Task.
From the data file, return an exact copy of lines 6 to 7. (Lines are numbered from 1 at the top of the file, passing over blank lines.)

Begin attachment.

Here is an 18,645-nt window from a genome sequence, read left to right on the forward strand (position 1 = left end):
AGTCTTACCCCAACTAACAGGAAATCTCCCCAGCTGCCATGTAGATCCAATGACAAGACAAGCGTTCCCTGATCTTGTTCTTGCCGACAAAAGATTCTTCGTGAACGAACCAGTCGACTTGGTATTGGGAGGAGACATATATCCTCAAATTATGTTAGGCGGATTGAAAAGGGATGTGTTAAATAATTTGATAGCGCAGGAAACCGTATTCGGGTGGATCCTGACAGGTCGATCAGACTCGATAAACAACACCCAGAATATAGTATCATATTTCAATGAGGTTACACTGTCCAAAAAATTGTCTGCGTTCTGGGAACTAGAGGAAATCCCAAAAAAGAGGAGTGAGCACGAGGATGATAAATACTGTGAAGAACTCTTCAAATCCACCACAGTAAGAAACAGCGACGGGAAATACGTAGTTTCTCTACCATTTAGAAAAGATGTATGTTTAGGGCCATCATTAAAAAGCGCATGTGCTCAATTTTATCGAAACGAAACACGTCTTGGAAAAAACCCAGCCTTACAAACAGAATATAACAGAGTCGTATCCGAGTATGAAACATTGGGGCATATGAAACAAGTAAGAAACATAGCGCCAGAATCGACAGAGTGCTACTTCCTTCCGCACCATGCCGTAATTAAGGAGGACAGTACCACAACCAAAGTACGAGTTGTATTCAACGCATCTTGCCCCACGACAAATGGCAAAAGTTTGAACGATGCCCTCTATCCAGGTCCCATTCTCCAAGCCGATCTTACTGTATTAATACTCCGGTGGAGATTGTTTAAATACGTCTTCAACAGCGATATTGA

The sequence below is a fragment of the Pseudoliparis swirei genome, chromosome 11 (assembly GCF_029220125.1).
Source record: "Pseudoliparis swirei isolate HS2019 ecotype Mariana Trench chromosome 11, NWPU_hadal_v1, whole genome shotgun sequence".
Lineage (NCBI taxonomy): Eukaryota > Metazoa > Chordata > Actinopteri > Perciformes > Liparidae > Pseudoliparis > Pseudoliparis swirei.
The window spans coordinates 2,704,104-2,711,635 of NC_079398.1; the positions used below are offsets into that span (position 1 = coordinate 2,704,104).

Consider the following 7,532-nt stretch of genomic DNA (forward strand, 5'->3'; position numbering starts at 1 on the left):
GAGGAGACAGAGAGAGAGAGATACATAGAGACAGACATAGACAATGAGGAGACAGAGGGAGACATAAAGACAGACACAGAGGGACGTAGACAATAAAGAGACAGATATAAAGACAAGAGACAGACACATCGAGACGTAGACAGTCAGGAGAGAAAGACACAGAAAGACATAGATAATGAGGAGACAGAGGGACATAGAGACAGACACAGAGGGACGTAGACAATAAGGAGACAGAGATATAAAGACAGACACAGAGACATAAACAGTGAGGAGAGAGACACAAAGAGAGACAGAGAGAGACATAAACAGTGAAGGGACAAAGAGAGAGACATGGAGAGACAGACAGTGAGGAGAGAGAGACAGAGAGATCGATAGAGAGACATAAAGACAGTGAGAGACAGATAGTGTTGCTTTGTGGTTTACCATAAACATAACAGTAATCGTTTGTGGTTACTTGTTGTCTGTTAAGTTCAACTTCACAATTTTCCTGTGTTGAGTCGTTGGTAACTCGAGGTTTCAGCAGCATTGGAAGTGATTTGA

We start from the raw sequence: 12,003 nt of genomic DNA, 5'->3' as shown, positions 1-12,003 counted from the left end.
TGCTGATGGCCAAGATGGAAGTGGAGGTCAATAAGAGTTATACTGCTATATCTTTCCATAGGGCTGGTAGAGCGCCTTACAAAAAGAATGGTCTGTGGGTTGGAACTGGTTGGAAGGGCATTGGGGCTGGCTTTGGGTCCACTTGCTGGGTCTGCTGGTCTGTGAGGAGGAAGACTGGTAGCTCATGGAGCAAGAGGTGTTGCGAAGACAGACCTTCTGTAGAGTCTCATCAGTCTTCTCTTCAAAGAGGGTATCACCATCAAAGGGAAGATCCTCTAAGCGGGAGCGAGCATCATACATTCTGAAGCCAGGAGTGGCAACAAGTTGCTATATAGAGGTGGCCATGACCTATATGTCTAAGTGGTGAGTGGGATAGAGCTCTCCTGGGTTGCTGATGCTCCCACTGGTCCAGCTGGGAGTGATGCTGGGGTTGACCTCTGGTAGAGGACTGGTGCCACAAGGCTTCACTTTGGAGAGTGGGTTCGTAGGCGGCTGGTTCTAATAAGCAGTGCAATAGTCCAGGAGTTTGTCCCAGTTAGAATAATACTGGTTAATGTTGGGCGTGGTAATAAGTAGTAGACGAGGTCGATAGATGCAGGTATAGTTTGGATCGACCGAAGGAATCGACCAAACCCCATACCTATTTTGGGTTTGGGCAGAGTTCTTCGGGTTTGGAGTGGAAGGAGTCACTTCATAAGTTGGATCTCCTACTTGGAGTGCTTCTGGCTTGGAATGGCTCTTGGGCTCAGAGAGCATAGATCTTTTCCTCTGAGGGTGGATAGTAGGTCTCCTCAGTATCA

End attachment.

The window spans coordinates 2,704,104-2,711,635 of NC_079398.1; the positions used below are offsets into that span (position 1 = coordinate 2,704,104).

Consider the following 7,532-nt stretch of genomic DNA (forward strand, 5'->3'; position numbering starts at 1 on the left):